Gloucester Road snakes its way up from the centre of Bristol through Horfield, before making its way as part of the A38 all the way to Gloucester. The road is famous for being the longest street of independent shops in Europe, so you can justify a shopping trip here by supporting local small businesses - good for the soul! My favourite haunts along the Horfield strip are Three Wise Monkeys for fresh fruit and veg, Craft Works for all kinds of arty stuff, Room 212 and Paper Plane for cards, gifts and neon trinkets and Preserve - a zero waste shop where you can fill up your empty containers with shampoo, eco-friendly washing liquid, conditioner, soap and vinegars as well as things like organic rice, cous cous and flour. You can also make your own nut milks and pick up a range of plastic free toiletries.

Local's guide to horfield

Image - Room 212

Kid-friendly places to run around

We’re lucky to have some great big green spaces in this area. Horfield Common has a fantastic children’s playground, cafe (with inside and outside seating) and a good dollop of grass to run around in. Muller Road Recreation Ground is tucked away behind Muller Road - so well hidden in fact, that I hadn’t realised this gigantic expanse of green grass was two-minutes from my house for a good couple of years. A popular dog-walking area, there are several football pitches here and enough of a slope to sledge on!

  • KudaCan

This little play cafe just off Gloucester Road is a lifesaver on rainy days. Inside there’s a little adventure play zone for kids aged from 0-7 years and separate baby section for under twos. Seating is located right alongside the soft play so caffeine-needy parents can sit and watch their little’uns play while sipping on a coffee. On drier days, the outside area has a wooden play shed and is filled with Little Tikes cars for kids to mess about on.

Local's guide horfield

Image - KudaCan

Figures of note from Horfield

  • Cary Grant

Cary Grant - or Archibald Alexander Leach as he was originally known - was born on 18 January 1904 at 15 Hughenden Road, Horfield, Bristol. He carried on using his birth name even after he moved to the States and became a Broadway actor, but adopted ‘Cary Grant’ when he was signed by Paramount Pictures in 1931. It wasn’t lost entirely though – Archie Leach appears on a gravestone in Arsenic and Old Lace and also crops up in the dialogue of His Girl Friday. Keep your eyes peeled for a street art stencil of him above Room 212! You can read more about Cary Grant’s Bristol connections here.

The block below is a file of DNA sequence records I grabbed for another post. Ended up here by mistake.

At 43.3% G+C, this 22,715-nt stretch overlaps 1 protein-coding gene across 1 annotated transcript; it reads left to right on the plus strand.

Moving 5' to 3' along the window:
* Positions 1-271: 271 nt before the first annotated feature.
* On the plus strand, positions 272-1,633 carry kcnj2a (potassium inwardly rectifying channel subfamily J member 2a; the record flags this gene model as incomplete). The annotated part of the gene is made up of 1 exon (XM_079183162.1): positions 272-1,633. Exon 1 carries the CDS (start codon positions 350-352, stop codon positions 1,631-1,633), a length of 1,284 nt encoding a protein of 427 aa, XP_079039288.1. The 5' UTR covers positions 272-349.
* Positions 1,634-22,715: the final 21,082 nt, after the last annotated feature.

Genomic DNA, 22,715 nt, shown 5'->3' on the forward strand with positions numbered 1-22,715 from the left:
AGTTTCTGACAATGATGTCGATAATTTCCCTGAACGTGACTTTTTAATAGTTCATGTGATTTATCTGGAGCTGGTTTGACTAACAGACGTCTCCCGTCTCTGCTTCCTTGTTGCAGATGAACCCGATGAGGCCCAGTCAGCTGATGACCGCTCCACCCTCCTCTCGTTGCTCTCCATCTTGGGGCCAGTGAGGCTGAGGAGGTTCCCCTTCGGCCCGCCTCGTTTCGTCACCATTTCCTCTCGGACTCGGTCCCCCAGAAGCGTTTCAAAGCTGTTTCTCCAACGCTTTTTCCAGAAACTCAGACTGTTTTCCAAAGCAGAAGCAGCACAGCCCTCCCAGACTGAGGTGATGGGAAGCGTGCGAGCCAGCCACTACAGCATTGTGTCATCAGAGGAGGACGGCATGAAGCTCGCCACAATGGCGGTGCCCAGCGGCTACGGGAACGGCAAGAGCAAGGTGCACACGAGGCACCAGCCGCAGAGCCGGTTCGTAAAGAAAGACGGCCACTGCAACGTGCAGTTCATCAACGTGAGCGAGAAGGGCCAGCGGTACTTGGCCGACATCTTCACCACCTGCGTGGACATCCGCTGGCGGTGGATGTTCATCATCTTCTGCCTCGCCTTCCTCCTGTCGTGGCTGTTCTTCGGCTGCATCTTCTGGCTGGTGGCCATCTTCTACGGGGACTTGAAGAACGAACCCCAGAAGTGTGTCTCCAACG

Local's guide to Horfield

Image - Cary Grant in front of Clifton Suspension Bridge, credit Bristol Evening Post

  • George Müller 

In the 1800s, George Müller cared for 10,000 orphans in Bristol, founding Ashley Down Orphan Homes and later ‘Scattered Homes’ for destitute children. By faith, he never fundraised or told anyone about his financial needs and received £1.5 million to fund his work. You can find out more about the man, see photographs and artefacts and find out what life would have been like at the Victorian Orphan Houses at the George Müller Museum in Cotham. Visitors are asked to book an appointment to view the museum at least two days in advance.

Sports fans

On certain days, the chanting (and lack of parking!) signals that League One team Bristol Rovers are playing at home at The Memorial Ground, just off Gloucester Road. Occasionally other events take place here, including a drive-in cinema.

About the author:

Angharad Paull is Content Editor at Visit Bristol and writes her own family travel blog featuring all things Bristol and beyond over at thisbristolbrood.com.

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Local's guide horfield